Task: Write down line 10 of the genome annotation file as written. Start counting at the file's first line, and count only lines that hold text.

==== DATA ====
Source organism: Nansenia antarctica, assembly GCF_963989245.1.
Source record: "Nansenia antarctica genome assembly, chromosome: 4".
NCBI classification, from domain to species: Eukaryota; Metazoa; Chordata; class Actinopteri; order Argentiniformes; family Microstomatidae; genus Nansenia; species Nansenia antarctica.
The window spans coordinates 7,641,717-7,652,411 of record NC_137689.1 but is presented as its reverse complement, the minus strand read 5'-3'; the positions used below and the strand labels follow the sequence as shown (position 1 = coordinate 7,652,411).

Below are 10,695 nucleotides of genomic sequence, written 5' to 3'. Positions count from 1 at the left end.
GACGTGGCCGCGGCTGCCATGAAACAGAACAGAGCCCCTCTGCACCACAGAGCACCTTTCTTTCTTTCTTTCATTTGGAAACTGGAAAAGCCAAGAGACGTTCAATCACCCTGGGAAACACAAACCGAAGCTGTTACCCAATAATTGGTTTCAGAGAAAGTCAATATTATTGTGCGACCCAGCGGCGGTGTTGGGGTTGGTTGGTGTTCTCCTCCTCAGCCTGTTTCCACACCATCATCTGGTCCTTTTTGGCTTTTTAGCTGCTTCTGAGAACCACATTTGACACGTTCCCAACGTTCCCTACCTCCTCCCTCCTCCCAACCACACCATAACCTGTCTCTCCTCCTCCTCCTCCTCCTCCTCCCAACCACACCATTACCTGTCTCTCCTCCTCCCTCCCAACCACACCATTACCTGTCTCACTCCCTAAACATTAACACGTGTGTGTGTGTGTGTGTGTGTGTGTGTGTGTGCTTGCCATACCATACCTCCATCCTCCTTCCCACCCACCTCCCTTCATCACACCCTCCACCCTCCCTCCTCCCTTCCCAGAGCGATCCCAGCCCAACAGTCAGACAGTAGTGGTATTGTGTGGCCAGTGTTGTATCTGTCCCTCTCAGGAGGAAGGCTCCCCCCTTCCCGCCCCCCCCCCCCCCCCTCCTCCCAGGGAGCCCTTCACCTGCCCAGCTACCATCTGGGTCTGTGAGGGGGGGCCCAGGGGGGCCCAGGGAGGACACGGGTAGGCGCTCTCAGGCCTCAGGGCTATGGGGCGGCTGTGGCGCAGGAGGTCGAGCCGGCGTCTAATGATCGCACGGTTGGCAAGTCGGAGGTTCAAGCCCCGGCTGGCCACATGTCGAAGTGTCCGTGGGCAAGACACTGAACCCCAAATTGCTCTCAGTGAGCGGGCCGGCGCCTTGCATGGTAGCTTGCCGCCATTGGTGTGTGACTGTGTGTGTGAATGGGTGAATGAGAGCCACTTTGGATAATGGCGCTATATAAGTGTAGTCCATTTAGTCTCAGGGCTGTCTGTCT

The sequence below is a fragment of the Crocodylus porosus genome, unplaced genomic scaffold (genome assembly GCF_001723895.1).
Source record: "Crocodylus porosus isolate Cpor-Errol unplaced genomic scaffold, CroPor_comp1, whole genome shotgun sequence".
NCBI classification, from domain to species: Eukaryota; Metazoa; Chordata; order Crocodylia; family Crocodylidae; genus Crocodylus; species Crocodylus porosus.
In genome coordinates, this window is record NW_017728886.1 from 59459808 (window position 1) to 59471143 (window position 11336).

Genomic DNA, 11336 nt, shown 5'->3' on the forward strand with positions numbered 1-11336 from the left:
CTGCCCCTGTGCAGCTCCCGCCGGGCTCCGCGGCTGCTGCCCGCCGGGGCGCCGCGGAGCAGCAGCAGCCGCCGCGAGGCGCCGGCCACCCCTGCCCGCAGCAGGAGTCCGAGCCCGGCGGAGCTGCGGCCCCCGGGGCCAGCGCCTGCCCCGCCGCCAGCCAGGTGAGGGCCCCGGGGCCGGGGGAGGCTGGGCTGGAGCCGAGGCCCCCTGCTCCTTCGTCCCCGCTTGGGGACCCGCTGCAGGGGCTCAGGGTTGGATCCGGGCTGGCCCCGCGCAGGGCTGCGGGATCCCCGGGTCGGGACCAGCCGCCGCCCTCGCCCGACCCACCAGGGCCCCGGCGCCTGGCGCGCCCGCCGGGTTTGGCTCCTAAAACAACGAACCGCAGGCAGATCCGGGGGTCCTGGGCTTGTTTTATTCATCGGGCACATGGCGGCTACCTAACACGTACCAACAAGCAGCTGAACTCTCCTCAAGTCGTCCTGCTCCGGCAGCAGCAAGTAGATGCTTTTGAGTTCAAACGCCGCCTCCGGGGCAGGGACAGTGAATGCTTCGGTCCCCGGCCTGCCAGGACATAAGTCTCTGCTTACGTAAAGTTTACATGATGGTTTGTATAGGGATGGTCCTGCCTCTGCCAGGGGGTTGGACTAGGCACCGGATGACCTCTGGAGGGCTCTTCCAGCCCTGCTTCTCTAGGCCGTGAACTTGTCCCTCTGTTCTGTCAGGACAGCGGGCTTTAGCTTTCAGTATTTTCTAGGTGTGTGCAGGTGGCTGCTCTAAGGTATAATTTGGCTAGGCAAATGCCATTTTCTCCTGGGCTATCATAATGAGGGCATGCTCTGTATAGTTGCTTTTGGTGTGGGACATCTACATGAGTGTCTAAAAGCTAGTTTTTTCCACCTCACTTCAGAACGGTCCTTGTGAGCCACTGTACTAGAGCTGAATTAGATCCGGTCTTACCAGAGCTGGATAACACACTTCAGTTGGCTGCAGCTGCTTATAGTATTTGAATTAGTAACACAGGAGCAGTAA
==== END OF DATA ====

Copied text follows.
In genome coordinates, this window is record NW_017728886.1 from 59459808 (window position 1) to 59471143 (window position 11336).